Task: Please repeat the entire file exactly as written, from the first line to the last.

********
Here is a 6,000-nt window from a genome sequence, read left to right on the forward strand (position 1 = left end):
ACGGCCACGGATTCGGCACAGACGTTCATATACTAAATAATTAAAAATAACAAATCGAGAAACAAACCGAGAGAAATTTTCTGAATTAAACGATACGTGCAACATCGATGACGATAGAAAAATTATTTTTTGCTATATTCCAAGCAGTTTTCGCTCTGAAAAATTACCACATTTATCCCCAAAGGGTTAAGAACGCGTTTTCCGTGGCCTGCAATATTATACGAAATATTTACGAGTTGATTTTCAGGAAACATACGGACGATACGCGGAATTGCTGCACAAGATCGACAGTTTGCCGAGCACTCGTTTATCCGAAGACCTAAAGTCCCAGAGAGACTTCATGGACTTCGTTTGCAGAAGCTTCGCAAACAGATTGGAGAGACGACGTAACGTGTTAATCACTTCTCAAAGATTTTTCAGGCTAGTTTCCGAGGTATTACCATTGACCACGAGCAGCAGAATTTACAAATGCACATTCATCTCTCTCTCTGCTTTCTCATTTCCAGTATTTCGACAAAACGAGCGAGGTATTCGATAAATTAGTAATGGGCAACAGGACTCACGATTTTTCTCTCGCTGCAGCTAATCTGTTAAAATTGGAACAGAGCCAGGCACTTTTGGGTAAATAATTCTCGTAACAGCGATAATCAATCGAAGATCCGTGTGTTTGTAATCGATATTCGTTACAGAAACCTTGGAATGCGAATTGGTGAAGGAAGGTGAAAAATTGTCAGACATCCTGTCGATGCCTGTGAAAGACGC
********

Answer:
Here is a 6,000-nt window from a genome sequence, read left to right on the forward strand (position 1 = left end):
ACGGCCACGGATTCGGCACAGACGTTCATATACTAAATAATTAAAAATAACAAATCGAGAAACAAACCGAGAGAAATTTTCTGAATTAAACGATACGTGCAACATCGATGACGATAGAAAAATTATTTTTTGCTATATTCCAAGCAGTTTTCGCTCTGAAAAATTACCACATTTATCCCCAAAGGGTTAAGAACGCGTTTTCCGTGGCCTGCAATATTATACGAAATATTTACGAGTTGATTTTCAGGAAACATACGGACGATACGCGGAATTGCTGCACAAGATCGACAGTTTGCCGAGCACTCGTTTATCCGAAGACCTAAAGTCCCAGAGAGACTTCATGGACTTCGTTTGCAGAAGCTTCGCAAACAGATTGGAGAGACGACGTAACGTGTTAATCACTTCTCAAAGATTTTTCAGGCTAGTTTCCGAGGTATTACCATTGACCACGAGCAGCAGAATTTACAAATGCACATTCATCTCTCTCTCTGCTTTCTCATTTCCAGTATTTCGACAAAACGAGCGAGGTATTCGATAAATTAGTAATGGGCAACAGGACTCACGATTTTTCTCTCGCTGCAGCTAATCTGTTAAAATTGGAACAGAGCCAGGCACTTTTGGGTAAATAATTCTCGTAACAGCGATAATCAATCGAAGATCCGTGTGTTTGTAATCGATATTCGTTACAGAAACCTTGGAATGCGAATTGGTGAAGGAAGGTGAAAAATTGTCAGACATCCTGTCGATGCCTGTGAAAGACGC